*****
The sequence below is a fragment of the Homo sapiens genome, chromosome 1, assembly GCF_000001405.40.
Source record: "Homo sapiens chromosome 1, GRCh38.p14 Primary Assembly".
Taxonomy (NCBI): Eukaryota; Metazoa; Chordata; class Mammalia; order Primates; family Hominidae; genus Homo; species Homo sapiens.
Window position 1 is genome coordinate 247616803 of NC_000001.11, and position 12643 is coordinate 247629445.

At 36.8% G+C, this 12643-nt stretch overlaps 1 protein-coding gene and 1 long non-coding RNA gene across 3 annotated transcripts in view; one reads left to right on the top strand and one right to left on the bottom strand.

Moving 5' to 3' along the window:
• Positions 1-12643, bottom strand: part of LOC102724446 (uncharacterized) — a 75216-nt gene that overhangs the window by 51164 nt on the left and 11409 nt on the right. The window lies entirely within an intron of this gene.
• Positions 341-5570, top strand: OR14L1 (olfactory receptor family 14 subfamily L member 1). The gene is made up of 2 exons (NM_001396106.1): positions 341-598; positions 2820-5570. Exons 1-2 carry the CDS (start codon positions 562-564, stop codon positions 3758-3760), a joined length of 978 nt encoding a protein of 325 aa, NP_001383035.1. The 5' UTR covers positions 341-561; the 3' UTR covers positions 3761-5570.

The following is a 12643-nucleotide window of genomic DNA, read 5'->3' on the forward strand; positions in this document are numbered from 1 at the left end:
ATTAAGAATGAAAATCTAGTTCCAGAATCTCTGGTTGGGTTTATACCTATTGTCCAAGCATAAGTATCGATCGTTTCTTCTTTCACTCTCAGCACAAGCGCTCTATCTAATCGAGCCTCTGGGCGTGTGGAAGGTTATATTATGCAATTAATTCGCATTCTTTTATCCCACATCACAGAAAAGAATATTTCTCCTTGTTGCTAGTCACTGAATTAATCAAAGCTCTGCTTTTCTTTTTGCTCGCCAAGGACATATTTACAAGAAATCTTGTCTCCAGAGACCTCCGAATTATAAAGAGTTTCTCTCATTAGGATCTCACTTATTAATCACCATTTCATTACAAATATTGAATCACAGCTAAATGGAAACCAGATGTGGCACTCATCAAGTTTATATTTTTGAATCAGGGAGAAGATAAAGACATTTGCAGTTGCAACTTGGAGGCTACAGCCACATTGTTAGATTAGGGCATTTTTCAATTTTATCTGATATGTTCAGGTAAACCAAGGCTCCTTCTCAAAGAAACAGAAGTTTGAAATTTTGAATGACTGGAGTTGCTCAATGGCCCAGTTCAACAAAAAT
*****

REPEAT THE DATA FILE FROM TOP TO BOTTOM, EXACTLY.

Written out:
The sequence below is a fragment of the Homo sapiens genome, chromosome 1, assembly GCF_000001405.40.
Source record: "Homo sapiens chromosome 1, GRCh38.p14 Primary Assembly".
Taxonomy (NCBI): Eukaryota; Metazoa; Chordata; class Mammalia; order Primates; family Hominidae; genus Homo; species Homo sapiens.
Window position 1 is genome coordinate 247616803 of NC_000001.11, and position 12643 is coordinate 247629445.

At 36.8% G+C, this 12643-nt stretch overlaps 1 protein-coding gene and 1 long non-coding RNA gene across 3 annotated transcripts in view; one reads left to right on the top strand and one right to left on the bottom strand.

Moving 5' to 3' along the window:
• Positions 1-12643, bottom strand: part of LOC102724446 (uncharacterized) — a 75216-nt gene that overhangs the window by 51164 nt on the left and 11409 nt on the right. The window lies entirely within an intron of this gene.
• Positions 341-5570, top strand: OR14L1 (olfactory receptor family 14 subfamily L member 1). The gene is made up of 2 exons (NM_001396106.1): positions 341-598; positions 2820-5570. Exons 1-2 carry the CDS (start codon positions 562-564, stop codon positions 3758-3760), a joined length of 978 nt encoding a protein of 325 aa, NP_001383035.1. The 5' UTR covers positions 341-561; the 3' UTR covers positions 3761-5570.

The following is a 12643-nucleotide window of genomic DNA, read 5'->3' on the forward strand; positions in this document are numbered from 1 at the left end:
ATTAAGAATGAAAATCTAGTTCCAGAATCTCTGGTTGGGTTTATACCTATTGTCCAAGCATAAGTATCGATCGTTTCTTCTTTCACTCTCAGCACAAGCGCTCTATCTAATCGAGCCTCTGGGCGTGTGGAAGGTTATATTATGCAATTAATTCGCATTCTTTTATCCCACATCACAGAAAAGAATATTTCTCCTTGTTGCTAGTCACTGAATTAATCAAAGCTCTGCTTTTCTTTTTGCTCGCCAAGGACATATTTACAAGAAATCTTGTCTCCAGAGACCTCCGAATTATAAAGAGTTTCTCTCATTAGGATCTCACTTATTAATCACCATTTCATTACAAATATTGAATCACAGCTAAATGGAAACCAGATGTGGCACTCATCAAGTTTATATTTTTGAATCAGGGAGAAGATAAAGACATTTGCAGTTGCAACTTGGAGGCTACAGCCACATTGTTAGATTAGGGCATTTTTCAATTTTATCTGATATGTTCAGGTAAACCAAGGCTCCTTCTCAAAGAAACAGAAGTTTGAAATTTTGAATGACTGGAGTTGCTCAATGGCCCAGTTCAACAAAAAT